Expositions of the Text: Aquinas’s Aristotelian Commentaries
Medieval Philosophy and Theology, vol. 1 (1996)
A slow but steady swing of a pendulum has been discernible during the second half of the twentieth century in an old debate on the nature of the Aristotelian commentaries of St. Thomas Aquinas. In 1950, Jean Issac, O.P., wrote that in the Aristotelian commentaries Aquinas expresses his own philosophical views, just as the Summa theologiae puts forth his theology. In this appropήationist reading (as I shall call it), what Aquinas presents in the commentaries are his own views, albeit only philosophical ones which do not rely on Christian revelation. Etienne Gilson countered and claimed that Aquinas’s “commentaries on Aristotle are so many expositions of the doctrine of Aristotle, not of what might be called his own philosophy.” And more recently Mark Jordan argued that these works are of the genre of a literal commentary, and such a commentary “does not assert that the text under explication is true. It asserts only that the text merits careful reading.” In this histoήcistreading (as I shall call it), Aquinas intends only to offer an exegesis of Aristotle’s writings, not to present his own views on the matters under discussion.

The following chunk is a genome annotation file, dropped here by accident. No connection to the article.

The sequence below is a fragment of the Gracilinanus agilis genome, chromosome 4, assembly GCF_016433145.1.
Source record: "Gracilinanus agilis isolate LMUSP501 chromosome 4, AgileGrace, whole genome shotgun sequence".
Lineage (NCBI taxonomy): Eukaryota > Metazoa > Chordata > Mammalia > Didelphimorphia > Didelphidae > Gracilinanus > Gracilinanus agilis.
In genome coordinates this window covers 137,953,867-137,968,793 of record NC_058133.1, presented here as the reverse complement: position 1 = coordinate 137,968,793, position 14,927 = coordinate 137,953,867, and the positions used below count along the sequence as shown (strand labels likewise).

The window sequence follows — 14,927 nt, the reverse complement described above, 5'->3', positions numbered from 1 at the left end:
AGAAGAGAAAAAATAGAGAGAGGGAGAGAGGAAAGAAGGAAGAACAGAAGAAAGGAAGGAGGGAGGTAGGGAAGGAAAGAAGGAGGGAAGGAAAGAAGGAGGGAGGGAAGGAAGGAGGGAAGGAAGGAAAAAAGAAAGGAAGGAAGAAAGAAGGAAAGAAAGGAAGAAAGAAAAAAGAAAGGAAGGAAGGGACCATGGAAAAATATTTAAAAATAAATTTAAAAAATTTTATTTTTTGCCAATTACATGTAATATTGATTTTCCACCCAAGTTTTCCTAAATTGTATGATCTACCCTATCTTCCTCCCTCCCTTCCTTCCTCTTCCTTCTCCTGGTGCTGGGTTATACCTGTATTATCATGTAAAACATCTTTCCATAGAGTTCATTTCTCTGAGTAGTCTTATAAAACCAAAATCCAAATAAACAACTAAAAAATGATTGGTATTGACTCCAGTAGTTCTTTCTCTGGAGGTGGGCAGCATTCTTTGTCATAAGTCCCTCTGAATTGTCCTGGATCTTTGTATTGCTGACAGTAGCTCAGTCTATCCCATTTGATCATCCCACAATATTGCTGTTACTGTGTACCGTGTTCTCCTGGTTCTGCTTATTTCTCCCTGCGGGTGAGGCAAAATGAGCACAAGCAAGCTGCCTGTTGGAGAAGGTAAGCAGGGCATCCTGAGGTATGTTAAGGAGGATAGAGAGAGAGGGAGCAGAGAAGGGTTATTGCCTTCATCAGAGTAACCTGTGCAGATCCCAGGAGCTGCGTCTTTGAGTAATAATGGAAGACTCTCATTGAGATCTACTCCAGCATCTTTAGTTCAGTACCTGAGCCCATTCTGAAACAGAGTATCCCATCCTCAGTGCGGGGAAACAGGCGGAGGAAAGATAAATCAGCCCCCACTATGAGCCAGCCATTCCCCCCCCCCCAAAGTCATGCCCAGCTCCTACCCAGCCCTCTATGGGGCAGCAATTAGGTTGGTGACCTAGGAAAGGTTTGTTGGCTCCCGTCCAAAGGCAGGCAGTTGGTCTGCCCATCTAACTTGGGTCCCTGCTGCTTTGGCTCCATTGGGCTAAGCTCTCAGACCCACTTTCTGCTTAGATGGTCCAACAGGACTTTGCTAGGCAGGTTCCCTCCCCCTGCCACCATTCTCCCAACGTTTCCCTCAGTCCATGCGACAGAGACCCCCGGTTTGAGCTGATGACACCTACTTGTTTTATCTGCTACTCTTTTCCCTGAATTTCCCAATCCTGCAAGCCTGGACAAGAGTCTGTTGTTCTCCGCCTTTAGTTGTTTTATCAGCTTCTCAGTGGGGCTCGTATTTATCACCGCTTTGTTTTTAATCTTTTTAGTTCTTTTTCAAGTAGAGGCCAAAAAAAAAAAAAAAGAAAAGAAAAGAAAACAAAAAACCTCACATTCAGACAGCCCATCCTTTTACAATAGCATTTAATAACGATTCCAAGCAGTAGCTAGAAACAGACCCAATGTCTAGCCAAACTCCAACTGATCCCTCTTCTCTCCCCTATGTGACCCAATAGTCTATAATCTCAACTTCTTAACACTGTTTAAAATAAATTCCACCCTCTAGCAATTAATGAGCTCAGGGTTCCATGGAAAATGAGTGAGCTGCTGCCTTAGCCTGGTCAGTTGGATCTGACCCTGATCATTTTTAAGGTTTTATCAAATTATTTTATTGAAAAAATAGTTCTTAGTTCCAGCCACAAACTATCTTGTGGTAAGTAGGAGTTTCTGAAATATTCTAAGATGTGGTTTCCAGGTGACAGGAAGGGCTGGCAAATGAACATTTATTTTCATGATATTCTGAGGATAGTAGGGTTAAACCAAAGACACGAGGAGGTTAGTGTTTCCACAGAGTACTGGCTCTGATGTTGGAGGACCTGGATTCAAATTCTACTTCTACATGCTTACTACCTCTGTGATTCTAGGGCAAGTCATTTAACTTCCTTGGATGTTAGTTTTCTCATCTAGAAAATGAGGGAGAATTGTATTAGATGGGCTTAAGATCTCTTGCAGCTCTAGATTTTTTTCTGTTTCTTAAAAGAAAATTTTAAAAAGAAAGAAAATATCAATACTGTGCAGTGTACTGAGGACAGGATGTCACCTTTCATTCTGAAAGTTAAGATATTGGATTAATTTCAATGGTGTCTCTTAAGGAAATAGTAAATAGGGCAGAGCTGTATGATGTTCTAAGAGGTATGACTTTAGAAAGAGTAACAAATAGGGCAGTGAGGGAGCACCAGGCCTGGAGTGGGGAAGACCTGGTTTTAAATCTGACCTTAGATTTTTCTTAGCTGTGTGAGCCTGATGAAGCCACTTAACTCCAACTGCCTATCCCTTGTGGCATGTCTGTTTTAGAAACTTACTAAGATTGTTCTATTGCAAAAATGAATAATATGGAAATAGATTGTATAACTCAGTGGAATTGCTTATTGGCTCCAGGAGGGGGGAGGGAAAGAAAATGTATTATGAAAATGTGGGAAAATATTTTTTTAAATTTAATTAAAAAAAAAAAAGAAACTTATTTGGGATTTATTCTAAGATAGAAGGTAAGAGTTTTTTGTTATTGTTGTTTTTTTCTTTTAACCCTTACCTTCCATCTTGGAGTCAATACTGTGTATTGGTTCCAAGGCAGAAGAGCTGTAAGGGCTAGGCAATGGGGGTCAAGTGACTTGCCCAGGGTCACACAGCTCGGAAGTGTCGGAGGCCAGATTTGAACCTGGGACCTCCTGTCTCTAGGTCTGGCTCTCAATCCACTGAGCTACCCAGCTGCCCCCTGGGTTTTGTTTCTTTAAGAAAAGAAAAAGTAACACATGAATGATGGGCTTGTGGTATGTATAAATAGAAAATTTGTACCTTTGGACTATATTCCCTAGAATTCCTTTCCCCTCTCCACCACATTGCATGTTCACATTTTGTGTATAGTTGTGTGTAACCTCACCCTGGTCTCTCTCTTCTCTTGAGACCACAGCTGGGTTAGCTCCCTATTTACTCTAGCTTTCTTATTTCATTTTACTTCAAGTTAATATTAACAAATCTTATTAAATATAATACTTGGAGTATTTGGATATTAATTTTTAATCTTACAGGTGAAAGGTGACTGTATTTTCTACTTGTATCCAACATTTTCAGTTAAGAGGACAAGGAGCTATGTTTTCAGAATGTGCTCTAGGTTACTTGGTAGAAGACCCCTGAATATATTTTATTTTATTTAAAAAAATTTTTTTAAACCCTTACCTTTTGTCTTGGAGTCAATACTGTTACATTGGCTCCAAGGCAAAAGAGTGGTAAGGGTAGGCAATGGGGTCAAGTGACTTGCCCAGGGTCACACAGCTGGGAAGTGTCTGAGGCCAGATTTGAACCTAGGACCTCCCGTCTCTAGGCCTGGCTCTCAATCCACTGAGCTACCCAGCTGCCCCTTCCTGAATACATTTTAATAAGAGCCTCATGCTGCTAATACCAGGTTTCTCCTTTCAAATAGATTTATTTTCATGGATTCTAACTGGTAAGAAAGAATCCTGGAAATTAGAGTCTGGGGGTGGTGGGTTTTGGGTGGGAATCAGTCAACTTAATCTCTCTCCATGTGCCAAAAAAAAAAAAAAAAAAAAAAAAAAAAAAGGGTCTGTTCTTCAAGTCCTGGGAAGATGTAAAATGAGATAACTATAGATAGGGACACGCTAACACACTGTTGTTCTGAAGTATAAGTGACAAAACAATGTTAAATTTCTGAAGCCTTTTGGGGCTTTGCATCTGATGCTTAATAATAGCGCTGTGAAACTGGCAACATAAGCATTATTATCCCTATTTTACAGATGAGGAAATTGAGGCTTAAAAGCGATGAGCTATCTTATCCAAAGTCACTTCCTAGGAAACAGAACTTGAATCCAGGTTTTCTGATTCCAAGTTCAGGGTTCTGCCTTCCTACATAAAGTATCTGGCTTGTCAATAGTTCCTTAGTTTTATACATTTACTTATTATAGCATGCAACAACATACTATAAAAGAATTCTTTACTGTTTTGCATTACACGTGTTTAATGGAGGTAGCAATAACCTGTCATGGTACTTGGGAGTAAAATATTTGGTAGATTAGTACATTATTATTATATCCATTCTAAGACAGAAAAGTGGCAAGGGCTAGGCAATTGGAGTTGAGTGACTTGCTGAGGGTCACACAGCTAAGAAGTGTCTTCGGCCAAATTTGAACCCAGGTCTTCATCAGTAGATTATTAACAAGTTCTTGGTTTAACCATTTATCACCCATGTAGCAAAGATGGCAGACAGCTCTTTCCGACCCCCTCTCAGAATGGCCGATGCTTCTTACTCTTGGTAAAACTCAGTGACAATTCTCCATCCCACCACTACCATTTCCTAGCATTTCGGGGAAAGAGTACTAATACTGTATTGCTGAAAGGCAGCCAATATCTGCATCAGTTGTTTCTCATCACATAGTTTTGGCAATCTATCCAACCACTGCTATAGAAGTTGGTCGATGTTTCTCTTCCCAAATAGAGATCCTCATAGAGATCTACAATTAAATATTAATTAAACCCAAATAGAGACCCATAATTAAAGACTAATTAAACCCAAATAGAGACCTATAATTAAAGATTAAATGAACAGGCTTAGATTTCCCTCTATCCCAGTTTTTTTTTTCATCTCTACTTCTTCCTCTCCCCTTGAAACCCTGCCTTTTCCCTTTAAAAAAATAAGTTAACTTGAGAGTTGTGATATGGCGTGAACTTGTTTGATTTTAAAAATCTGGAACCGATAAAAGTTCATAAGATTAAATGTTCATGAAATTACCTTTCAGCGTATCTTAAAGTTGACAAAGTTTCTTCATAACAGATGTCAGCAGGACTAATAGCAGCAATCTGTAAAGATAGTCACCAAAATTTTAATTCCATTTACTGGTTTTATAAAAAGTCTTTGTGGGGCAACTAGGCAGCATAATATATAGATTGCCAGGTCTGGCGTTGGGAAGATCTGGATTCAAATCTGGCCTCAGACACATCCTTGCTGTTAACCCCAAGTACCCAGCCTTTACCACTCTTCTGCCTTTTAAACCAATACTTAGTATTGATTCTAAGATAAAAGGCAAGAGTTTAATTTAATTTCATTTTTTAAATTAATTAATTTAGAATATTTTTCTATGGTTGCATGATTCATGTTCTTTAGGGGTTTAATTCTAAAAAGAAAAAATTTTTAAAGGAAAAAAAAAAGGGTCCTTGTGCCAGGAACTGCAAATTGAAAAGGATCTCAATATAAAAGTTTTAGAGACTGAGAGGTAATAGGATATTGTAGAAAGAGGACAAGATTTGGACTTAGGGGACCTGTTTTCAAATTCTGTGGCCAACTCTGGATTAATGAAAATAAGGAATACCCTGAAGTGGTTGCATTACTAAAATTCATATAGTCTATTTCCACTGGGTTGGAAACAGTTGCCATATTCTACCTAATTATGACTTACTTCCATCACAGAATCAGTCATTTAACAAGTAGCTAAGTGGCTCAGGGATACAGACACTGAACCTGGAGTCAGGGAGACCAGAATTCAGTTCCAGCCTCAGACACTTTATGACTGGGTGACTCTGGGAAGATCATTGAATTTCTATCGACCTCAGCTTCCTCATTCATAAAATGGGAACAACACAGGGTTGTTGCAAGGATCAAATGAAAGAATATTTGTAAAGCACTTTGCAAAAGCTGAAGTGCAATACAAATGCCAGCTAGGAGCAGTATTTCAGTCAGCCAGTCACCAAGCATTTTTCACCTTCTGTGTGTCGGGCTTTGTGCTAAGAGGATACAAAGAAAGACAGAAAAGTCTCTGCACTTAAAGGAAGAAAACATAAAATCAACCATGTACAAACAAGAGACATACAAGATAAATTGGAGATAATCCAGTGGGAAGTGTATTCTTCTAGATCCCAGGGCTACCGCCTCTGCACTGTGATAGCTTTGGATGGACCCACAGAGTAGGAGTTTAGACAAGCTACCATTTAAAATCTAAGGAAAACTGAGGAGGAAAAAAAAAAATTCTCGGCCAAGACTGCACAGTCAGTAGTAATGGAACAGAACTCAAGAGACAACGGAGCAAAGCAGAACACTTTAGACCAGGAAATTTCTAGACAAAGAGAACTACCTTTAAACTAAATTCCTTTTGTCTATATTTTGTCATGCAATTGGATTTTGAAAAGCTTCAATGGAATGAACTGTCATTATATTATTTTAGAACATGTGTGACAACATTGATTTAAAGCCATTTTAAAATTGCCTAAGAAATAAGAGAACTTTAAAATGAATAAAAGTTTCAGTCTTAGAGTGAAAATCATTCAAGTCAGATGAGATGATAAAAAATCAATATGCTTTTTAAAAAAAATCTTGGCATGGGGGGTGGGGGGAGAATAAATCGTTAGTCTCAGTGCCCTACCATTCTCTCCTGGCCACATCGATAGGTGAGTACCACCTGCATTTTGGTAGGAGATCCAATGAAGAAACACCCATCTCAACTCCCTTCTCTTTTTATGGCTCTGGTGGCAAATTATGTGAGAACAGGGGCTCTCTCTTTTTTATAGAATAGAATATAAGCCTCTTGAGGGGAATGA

In what follows I shall argue that Aquinas’s commentaries on Aristotle were guided by sophisticated hermeneutical principles missed by both the appropriationist and the historicist.